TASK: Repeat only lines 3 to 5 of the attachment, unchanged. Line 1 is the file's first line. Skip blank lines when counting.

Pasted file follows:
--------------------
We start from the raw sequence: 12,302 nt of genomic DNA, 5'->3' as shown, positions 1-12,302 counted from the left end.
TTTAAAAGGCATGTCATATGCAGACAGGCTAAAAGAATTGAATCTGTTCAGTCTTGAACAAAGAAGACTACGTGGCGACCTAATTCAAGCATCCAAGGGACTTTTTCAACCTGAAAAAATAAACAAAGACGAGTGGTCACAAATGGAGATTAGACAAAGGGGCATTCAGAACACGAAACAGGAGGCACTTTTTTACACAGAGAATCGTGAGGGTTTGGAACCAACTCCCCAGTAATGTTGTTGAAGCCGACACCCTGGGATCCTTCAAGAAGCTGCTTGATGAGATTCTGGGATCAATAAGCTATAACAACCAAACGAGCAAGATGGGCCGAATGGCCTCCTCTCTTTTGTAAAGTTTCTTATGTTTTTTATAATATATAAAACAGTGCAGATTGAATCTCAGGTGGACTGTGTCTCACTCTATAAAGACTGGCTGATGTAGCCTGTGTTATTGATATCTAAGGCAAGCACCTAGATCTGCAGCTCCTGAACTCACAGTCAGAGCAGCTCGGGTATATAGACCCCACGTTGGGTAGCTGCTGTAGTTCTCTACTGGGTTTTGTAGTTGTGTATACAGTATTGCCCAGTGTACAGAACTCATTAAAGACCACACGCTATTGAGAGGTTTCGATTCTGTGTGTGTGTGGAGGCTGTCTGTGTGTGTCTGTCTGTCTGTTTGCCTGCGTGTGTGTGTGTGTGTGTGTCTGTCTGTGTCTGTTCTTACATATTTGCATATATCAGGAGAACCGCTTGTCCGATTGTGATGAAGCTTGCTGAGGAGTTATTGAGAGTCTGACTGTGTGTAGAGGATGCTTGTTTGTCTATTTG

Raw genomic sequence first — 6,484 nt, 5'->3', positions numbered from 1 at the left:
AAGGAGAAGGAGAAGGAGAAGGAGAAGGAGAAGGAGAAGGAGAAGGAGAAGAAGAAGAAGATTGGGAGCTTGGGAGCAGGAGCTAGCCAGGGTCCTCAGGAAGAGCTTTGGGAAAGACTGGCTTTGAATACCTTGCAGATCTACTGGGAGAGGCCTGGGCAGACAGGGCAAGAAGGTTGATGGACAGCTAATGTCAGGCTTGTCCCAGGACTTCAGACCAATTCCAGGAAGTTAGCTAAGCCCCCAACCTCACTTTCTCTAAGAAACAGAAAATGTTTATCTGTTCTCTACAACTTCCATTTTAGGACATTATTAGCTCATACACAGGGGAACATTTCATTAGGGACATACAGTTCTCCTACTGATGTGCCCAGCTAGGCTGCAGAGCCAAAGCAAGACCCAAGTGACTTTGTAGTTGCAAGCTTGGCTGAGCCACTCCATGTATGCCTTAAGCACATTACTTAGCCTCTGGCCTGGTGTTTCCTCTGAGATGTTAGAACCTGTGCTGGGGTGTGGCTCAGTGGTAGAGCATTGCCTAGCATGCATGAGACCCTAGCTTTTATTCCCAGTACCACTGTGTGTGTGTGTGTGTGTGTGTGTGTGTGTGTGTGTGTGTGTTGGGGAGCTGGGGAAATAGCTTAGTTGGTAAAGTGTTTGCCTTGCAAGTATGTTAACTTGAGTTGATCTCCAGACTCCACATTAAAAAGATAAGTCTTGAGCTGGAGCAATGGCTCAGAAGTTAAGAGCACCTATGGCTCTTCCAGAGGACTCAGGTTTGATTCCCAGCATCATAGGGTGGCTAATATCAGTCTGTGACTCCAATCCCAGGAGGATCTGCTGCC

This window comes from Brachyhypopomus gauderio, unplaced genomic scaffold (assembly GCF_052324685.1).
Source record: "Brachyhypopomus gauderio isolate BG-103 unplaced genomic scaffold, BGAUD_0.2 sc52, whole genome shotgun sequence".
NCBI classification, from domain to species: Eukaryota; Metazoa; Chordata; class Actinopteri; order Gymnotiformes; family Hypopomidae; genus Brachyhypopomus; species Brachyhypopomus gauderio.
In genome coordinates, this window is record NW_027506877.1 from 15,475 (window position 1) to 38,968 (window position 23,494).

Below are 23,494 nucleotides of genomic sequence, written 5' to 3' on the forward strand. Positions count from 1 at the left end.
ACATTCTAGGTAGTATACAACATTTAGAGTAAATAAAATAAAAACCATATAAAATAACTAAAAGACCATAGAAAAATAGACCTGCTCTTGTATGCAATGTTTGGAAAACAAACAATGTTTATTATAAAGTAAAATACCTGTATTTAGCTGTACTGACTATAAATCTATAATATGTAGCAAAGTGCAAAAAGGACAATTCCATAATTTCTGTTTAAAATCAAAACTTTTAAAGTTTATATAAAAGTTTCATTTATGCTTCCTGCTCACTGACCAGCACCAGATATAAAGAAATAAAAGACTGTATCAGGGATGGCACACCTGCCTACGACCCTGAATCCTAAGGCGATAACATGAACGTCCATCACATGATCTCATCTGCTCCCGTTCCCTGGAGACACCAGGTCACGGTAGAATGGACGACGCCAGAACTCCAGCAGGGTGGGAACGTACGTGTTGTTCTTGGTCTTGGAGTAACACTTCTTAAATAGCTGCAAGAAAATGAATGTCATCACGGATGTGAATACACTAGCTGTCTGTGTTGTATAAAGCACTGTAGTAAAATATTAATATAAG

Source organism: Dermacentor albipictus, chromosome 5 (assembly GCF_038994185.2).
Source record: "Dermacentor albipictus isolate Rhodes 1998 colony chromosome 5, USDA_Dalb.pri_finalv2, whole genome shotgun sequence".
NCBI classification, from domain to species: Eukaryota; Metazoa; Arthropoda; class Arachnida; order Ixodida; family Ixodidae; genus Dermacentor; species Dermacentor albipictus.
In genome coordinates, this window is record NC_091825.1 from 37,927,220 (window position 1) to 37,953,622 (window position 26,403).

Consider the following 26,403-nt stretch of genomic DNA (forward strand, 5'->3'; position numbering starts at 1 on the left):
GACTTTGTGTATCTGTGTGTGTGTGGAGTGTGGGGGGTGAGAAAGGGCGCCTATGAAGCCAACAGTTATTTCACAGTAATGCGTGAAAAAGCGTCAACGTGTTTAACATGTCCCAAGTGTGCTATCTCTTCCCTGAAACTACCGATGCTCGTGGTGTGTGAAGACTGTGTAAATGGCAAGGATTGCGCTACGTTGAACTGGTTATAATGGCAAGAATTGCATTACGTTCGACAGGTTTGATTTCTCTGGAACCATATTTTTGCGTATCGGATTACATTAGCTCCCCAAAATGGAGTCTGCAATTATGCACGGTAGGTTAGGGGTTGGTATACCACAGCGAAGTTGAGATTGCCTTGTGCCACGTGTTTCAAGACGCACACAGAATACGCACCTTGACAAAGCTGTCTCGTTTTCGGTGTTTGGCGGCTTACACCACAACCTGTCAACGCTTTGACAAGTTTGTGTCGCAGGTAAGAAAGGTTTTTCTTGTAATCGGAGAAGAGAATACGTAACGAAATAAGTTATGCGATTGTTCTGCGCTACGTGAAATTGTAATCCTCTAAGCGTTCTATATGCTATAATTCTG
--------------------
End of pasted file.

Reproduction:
Raw genomic sequence first — 6,484 nt, 5'->3', positions numbered from 1 at the left:
AAGGAGAAGGAGAAGGAGAAGGAGAAGGAGAAGGAGAAGGAGAAGGAGAAGAAGAAGAAGATTGGGAGCTTGGGAGCAGGAGCTAGCCAGGGTCCTCAGGAAGAGCTTTGGGAAAGACTGGCTTTGAATACCTTGCAGATCTACTGGGAGAGGCCTGGGCAGACAGGGCAAGAAGGTTGATGGACAGCTAATGTCAGGCTTGTCCCAGGACTTCAGACCAATTCCAGGAAGTTAGCTAAGCCCCCAACCTCACTTTCTCTAAGAAACAGAAAATGTTTATCTGTTCTCTACAACTTCCATTTTAGGACATTATTAGCTCATACACAGGGGAACATTTCATTAGGGACATACAGTTCTCCTACTGATGTGCCCAGCTAGGCTGCAGAGCCAAAGCAAGACCCAAGTGACTTTGTAGTTGCAAGCTTGGCTGAGCCACTCCATGTATGCCTTAAGCACATTACTTAGCCTCTGGCCTGGTGTTTCCTCTGAGATGTTAGAACCTGTGCTGGGGTGTGGCTCAGTGGTAGAGCATTGCCTAGCATGCATGAGACCCTAGCTTTTATTCCCAGTACCACTGTGTGTGTGTGTGTGTGTGTGTGTGTGTGTGTGTGTGTGTGTTGGGGAGCTGGGGAAATAGCTTAGTTGGTAAAGTGTTTGCCTTGCAAGTATGTTAACTTGAGTTGATCTCCAGACTCCACATTAAAAAGATAAGTCTTGAGCTGGAGCAATGGCTCAGAAGTTAAGAGCACCTATGGCTCTTCCAGAGGACTCAGGTTTGATTCCCAGCATCATAGGGTGGCTAATATCAGTCTGTGACTCCAATCCCAGGAGGATCTGCTGCC

This window comes from Brachyhypopomus gauderio, unplaced genomic scaffold (assembly GCF_052324685.1).